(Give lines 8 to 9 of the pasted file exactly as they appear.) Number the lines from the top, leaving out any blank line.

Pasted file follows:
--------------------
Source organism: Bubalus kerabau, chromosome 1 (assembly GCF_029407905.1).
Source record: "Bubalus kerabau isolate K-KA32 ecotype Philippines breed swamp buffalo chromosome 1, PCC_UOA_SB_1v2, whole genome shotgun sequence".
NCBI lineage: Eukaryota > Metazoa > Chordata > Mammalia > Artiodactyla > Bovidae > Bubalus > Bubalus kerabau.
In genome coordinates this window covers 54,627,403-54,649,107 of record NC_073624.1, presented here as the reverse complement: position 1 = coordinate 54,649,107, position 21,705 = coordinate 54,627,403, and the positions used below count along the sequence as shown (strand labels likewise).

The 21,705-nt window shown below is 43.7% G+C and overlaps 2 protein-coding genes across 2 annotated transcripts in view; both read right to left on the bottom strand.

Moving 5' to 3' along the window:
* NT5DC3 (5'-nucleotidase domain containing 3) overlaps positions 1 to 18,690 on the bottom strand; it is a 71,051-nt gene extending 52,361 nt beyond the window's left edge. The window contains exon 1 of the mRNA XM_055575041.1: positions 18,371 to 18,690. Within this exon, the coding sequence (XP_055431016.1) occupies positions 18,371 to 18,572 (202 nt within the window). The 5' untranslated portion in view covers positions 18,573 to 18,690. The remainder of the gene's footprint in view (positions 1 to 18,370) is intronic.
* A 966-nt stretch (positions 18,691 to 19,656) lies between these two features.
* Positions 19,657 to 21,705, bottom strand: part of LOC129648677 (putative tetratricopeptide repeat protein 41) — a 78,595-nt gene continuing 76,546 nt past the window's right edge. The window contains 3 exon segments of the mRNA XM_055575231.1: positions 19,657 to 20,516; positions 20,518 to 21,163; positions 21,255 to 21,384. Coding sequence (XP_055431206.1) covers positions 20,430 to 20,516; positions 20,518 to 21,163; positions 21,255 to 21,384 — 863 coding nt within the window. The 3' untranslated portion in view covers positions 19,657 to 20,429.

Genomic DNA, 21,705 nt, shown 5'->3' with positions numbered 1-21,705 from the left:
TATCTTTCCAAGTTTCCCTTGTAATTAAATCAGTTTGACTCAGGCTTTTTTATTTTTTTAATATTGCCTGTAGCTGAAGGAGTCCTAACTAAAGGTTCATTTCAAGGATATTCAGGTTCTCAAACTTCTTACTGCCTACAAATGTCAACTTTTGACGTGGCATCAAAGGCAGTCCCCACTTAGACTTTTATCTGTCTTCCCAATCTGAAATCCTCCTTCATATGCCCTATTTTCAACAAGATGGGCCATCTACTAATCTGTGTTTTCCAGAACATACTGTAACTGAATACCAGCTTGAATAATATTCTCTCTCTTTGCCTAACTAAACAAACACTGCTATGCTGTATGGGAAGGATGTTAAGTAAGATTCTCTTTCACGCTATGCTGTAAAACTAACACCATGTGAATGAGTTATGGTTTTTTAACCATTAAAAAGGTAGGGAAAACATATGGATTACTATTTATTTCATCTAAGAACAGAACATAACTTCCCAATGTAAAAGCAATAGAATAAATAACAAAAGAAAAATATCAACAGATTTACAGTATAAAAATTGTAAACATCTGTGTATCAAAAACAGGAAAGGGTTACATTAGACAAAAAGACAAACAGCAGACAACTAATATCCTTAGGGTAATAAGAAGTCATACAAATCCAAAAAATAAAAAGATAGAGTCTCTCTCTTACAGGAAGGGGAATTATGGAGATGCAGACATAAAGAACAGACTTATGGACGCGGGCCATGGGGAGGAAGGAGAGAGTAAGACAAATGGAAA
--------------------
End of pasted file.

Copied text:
* A 966-nt stretch (positions 18,691 to 19,656) lies between these two features.
* Positions 19,657 to 21,705, bottom strand: part of LOC129648677 (putative tetratricopeptide repeat protein 41) — a 78,595-nt gene continuing 76,546 nt past the window's right edge. The window contains 3 exon segments of the mRNA XM_055575231.1: positions 19,657 to 20,516; positions 20,518 to 21,163; positions 21,255 to 21,384. Coding sequence (XP_055431206.1) covers positions 20,430 to 20,516; positions 20,518 to 21,163; positions 21,255 to 21,384 — 863 coding nt within the window. The 3' untranslated portion in view covers positions 19,657 to 20,429.